Diagnosing infections might be better and faster in the future, as researchers developed the universal test for all existing viruses that will efficiently improve the performance of modern medicine.
- The ViroCap has been compared with polymerase chain reaction (PCR), by taking blood, stool and nasal secretions
- It proved itself to be 52% more efficient than PCR
- The new test was also able to detect milder variants, that were harmless, but would’ve went undetected
- Researchers plan more tests, and it will be years before it will be regularly used
The innovative test, called ViroCap, has proven and boasts incredible performances and excellent accuracy that current tests cannot achieve. According to the researchers at Washington University, the exceptional quality of their test covers most viruses found in humans and animals. It was reported that it delved even further into details by detecting even the uncommon and low-level variants.
As stated by Dr. Gregory Storch, a professor of pediatrics, they believe that this will be an essential tool to be used when standardized tests will either fail or the medical health professionals involved will be stumped by an infection. It could potentially provide with fast and accurate diagnoses that might’ve otherwise been missed.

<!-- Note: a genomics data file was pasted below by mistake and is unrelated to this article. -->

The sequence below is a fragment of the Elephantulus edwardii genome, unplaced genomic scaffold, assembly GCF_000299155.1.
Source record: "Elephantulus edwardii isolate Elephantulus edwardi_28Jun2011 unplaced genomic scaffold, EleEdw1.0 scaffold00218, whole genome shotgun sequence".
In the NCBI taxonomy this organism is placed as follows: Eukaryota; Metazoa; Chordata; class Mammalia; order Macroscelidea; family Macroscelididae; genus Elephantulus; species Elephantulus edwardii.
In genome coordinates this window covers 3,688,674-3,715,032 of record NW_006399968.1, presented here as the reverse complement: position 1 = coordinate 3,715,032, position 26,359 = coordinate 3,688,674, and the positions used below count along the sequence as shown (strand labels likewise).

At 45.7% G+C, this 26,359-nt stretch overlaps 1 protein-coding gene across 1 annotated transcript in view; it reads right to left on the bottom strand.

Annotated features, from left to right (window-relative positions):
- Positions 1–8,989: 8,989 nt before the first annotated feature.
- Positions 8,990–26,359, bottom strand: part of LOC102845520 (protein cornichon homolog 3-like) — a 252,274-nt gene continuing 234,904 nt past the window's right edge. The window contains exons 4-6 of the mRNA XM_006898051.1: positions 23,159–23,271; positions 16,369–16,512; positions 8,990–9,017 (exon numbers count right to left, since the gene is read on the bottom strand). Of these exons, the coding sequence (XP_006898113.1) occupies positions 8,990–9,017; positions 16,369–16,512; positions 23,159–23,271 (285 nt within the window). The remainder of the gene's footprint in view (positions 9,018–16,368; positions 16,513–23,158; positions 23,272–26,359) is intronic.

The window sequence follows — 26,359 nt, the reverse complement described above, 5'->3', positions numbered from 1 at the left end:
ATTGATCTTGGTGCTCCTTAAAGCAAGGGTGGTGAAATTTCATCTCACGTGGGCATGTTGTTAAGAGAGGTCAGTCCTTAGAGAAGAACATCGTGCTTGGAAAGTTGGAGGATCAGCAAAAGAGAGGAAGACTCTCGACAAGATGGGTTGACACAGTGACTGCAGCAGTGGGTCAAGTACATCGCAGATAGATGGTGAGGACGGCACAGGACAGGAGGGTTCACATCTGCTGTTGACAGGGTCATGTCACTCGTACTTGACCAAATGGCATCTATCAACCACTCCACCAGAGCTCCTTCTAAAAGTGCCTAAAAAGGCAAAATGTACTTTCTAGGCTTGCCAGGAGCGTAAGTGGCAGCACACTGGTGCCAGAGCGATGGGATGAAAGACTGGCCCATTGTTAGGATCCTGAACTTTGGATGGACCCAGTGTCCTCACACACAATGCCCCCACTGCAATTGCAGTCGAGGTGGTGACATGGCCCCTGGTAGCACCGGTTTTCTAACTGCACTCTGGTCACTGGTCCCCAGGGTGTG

They conducted a series of trials, only a few of the many to come. The team of researchers created a panel of tests for 34 organism families, comparing their results with those from polymerase chain reaction (PCR). The PCR is the standard test for most viruses. The downside is that it can only test for one virus at a time.
The ViroCap, however, can achieve accurate testing for all viruses and their strains in just one test. The trials have revealed that it’s also more sensitive and can catch all the variants even better. While the PCR detected viruses in 10 of the 14 tested patients, the VicoCap found that the remaining 4 were also infected.
In spite of the fact that they were common viruses (influenza B, parechovirus, herpes virus 1, and varicella-zoster), it still marked as an excellent result. None of those placed the patients’ lives in danger, but it proves the scrutinizing attention of the ViroCap.
The second trial was conducted on 8 children, who were afflicted with unexplained and undiagnosed fevers. The PCR test found 11 viruses in their system, while the new test found 18, including the adenovirus B type 3A. While it’s only known to cause a mild respiratory infection, it could shift into graver conditions in certain cases.
According to Todd Wylie, another pediatrics professor at Washington University, the ViroCap test is so “sensitive” that it can detect slight genetic variations of viruses that often cannot be distinguished by today’s tests. Even more, it essentially achieves the feat of detecting them all in one go.
The overall numbers have shown that ViroCap is 52% more efficient than PCR, though it’s still years away from being regularly used for patients. They will conduct more trials to make sure it fully covers the entire panel of viruses. However, it provides great hope that future infections will be caught on much earlier, and more accurately.
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